In the aftermath of the initial upheaval in the Canadian music scene, (especially in the Toronto area) caused by the “punk” movement, a number of groups who would be categorized as Canadian New Wave became prominent. Ironically, it was primarily these acts, rather than the punk rock musicians, who would have commercial success and who would reap the benefits of the opportunities the new music styles created.
One of the Canadian groups that rose to prominence in this genre was a darling of the Queen Street West scene, "Boys Brigade". The group was formed in 1981 around Malcolm Burn (vocals and keyboards) and Tony Lester (vocals and guitar). Completing the lineup was bassist Wayne Lorenz, drummer Billie Brock, and David Porter and Jeff Packer as backing vocalists and percussionists. The band hooked up with an enterprising booking agent who not only was successful at getting the band into the usual clubs on Queen Street, but was also able to get them into Queen Street venues such as the Rex Hotel, places that at the time were not known for live music. The band continued working on their sound and on writing original material, and they submitted a song in a competition being held by one of Toronto’s bigger rock FM radio stations. This effort was successful, and the song “Mannequin” was included in the 1981 “Homegrown” compilation album released by Q 107.
The band built upon their success and eventually Geddy Lee of Rush fame agreed to produce their initial self titled album, after having heard them. Interestingly, Malcolm Burn, who would later go on to work extensively with noted Canadian producer Daniel Lanois, and who himself would have great international success as a producer and engineer, said in a 2004 interview that while his wish was for Lanois to produce the band's first album, their manager of the time, along with other band members, were not interested. Of course, Lanois would go onto to working quite successfully with other Canadian New Wave acts of the time such as the Parachute Club and Martha and The Muffins.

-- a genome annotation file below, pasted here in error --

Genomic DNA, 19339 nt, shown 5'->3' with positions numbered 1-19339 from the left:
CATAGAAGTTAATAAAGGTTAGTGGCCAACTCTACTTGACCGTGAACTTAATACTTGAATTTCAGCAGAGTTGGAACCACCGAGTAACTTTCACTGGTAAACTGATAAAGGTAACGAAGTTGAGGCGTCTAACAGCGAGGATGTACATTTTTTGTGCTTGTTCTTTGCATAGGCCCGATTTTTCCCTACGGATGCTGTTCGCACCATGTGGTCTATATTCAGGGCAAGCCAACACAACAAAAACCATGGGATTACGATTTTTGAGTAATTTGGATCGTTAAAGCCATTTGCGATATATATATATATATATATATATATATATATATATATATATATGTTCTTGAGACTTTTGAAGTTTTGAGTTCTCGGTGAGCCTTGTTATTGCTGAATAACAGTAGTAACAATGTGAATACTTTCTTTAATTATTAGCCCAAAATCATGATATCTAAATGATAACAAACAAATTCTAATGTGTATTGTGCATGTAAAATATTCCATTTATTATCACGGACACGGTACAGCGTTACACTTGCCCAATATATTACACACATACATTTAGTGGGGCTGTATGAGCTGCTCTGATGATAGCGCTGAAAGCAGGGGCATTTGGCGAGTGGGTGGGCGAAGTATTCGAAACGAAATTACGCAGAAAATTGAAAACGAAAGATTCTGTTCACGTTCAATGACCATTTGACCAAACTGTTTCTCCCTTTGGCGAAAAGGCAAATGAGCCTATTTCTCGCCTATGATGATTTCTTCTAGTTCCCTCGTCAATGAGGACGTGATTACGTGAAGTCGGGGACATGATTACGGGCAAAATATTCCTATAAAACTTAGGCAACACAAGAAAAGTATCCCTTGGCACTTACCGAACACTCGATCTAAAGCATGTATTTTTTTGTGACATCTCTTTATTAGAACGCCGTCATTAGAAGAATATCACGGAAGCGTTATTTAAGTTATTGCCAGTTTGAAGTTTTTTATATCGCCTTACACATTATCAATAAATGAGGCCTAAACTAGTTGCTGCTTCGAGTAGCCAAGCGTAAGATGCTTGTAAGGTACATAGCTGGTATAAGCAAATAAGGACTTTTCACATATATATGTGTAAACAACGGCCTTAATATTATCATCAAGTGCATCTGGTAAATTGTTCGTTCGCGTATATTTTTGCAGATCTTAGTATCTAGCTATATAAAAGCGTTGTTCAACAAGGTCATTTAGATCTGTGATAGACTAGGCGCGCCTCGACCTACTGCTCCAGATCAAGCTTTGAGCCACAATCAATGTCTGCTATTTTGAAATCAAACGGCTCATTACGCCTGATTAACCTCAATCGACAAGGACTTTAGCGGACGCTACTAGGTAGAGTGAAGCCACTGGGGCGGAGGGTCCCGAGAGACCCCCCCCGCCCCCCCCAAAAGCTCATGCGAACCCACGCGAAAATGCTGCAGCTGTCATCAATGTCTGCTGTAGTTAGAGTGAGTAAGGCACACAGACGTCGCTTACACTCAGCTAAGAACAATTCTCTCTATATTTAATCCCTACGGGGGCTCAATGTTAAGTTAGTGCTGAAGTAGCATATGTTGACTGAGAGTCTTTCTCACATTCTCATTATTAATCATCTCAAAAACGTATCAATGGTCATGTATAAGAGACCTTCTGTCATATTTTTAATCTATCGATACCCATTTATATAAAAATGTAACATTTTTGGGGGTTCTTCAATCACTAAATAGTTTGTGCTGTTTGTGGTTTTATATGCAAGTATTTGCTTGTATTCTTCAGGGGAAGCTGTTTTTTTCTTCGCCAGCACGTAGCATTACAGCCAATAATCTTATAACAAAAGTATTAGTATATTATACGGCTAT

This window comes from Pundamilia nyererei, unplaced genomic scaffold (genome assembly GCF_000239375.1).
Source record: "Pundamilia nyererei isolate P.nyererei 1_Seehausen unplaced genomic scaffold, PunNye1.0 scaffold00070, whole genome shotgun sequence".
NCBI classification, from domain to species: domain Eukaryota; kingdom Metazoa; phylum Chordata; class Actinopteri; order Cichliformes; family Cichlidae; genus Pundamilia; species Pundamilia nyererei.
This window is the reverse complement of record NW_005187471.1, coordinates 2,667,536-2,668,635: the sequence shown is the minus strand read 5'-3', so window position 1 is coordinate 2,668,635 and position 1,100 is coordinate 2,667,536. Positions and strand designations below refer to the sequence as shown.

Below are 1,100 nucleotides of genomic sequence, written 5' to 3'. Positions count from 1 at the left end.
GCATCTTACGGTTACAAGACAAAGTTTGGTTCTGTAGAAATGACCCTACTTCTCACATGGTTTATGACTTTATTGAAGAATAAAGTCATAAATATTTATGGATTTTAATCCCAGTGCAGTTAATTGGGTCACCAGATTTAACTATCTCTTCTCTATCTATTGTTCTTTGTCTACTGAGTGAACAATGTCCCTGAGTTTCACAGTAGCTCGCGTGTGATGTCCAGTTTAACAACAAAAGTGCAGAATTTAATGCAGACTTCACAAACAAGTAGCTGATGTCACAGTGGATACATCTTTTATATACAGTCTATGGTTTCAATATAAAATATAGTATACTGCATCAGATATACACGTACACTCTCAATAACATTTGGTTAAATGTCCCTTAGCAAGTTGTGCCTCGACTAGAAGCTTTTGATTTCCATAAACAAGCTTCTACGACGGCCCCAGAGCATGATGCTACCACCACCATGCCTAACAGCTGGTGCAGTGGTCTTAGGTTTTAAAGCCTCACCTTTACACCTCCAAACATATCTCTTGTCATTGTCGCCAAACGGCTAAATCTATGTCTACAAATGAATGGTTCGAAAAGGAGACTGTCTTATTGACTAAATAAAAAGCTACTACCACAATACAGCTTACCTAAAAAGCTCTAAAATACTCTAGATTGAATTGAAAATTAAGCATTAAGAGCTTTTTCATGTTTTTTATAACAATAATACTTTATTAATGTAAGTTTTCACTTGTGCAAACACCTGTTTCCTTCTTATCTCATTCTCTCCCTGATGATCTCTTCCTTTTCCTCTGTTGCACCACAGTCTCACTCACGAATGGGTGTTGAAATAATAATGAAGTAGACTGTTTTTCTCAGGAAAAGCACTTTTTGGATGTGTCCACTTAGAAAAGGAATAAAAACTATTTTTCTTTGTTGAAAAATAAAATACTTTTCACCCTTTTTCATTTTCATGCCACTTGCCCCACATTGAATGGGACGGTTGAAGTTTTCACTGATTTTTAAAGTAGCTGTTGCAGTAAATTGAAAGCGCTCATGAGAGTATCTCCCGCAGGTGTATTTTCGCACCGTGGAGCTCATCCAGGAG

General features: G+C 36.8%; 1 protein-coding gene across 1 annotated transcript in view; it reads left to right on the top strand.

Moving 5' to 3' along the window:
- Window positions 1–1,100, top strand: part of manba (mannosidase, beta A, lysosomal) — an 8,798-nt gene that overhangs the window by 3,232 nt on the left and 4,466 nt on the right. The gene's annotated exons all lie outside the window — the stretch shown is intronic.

In 1983 the band’s self titled debut, “Boys Brigade” was released in Canada on Anthem records (and in the US on Capitol). One of the singles from the album, “Melody” enjoyed chart success, especially in the Toronto market. There was also a video created to support the song, which was great exposure for the band with advent of the MuchMusic video channel. The band would hit the road for a couple of years, but by 1985 had everyone decided to go their separate ways.
“Melody”, with its spoken word verse and keyboard textures serves as a fitting to tribute to one of our lesser known Canadian groups form the early 1980’s.